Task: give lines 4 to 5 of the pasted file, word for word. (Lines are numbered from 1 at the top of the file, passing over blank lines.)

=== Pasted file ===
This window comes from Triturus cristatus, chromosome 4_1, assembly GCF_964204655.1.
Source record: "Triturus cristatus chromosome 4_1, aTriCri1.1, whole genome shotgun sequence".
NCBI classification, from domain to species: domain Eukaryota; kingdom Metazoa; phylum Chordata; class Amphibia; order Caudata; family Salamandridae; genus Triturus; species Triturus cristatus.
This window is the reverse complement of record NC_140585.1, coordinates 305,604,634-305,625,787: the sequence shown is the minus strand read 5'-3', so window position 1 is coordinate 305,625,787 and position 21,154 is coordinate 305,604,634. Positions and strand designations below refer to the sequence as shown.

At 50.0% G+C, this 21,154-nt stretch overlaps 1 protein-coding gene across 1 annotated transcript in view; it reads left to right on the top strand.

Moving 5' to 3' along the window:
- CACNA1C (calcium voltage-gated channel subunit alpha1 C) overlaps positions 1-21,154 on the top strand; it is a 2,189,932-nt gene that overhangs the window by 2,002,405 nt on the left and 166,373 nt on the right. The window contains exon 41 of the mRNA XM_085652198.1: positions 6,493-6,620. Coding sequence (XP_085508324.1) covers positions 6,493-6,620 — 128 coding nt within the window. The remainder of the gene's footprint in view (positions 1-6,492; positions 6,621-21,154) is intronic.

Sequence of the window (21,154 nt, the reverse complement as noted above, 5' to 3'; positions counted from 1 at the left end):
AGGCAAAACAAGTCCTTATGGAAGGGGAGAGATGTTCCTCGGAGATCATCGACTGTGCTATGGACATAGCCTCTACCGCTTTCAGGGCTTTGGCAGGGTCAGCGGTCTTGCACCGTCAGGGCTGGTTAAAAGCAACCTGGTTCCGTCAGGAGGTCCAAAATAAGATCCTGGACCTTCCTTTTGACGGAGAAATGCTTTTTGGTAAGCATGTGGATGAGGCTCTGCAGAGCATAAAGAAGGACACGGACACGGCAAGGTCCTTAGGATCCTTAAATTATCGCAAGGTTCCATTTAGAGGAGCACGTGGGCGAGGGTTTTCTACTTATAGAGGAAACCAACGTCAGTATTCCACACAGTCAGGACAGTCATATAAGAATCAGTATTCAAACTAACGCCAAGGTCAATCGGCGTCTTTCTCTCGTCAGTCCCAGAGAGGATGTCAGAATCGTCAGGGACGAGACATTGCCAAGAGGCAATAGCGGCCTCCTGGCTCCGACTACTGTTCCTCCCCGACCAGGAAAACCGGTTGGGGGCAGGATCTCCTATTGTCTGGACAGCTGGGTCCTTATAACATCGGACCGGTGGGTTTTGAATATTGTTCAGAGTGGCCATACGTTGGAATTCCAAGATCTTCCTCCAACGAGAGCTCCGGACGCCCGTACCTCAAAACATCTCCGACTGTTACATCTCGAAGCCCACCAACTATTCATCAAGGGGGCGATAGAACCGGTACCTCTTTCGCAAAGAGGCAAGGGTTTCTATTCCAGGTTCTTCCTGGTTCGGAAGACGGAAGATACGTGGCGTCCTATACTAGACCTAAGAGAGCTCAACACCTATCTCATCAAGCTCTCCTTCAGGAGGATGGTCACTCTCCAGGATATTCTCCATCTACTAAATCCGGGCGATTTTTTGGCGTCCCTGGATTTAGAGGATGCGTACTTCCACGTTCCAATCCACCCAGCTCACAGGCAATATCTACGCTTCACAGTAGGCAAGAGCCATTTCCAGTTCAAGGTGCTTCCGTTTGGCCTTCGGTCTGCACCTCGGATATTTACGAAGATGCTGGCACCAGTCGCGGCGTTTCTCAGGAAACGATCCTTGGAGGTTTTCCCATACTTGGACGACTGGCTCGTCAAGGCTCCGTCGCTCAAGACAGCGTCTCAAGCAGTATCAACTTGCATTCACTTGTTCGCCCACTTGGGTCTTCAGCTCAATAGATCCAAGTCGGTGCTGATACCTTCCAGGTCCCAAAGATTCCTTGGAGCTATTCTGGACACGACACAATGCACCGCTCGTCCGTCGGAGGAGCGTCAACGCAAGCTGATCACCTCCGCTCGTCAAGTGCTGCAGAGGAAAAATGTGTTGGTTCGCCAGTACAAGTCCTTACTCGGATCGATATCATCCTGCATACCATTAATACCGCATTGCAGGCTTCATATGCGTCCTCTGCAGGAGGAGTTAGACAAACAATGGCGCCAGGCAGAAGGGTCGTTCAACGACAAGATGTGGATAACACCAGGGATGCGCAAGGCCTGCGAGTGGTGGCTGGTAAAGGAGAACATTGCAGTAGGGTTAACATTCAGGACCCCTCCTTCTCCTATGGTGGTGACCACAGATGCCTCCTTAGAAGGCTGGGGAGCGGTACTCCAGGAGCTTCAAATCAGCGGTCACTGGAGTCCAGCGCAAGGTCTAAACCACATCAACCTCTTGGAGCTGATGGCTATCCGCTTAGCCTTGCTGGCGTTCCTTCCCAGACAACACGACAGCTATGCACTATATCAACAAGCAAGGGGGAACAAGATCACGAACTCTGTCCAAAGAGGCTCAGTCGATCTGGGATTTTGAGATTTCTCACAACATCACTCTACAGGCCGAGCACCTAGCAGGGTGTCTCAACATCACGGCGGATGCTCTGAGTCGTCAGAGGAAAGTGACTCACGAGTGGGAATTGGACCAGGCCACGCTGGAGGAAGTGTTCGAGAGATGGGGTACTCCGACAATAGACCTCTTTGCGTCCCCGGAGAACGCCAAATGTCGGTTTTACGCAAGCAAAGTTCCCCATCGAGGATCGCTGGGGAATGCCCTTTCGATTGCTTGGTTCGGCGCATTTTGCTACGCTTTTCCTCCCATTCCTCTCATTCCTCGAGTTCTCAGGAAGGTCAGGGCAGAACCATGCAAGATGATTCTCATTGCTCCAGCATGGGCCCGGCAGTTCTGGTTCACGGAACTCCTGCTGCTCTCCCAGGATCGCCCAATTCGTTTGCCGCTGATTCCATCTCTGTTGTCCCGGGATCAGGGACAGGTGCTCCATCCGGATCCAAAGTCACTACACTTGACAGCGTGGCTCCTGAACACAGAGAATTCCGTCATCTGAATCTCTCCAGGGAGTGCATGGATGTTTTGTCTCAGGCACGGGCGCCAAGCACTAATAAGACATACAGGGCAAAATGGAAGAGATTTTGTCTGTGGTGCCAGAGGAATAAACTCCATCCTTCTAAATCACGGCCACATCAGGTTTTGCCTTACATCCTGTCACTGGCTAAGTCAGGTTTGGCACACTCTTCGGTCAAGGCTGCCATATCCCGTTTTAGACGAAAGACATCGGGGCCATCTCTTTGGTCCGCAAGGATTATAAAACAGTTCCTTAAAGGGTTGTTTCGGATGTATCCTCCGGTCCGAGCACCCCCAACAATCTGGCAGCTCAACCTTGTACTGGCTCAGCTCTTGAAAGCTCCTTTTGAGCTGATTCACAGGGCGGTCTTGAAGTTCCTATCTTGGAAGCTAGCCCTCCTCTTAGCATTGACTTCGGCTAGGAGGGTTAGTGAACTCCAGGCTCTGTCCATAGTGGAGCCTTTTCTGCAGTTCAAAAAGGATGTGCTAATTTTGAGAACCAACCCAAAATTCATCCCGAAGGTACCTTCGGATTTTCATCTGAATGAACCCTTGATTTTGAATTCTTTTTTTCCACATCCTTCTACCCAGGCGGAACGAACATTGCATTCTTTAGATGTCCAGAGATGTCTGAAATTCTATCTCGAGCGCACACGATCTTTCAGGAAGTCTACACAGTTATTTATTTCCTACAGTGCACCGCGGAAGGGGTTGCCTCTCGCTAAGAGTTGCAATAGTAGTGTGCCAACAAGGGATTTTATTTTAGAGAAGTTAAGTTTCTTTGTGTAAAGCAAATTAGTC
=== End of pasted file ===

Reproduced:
This window is the reverse complement of record NC_140585.1, coordinates 305,604,634-305,625,787: the sequence shown is the minus strand read 5'-3', so window position 1 is coordinate 305,625,787 and position 21,154 is coordinate 305,604,634. Positions and strand designations below refer to the sequence as shown.

At 50.0% G+C, this 21,154-nt stretch overlaps 1 protein-coding gene across 1 annotated transcript in view; it reads left to right on the top strand.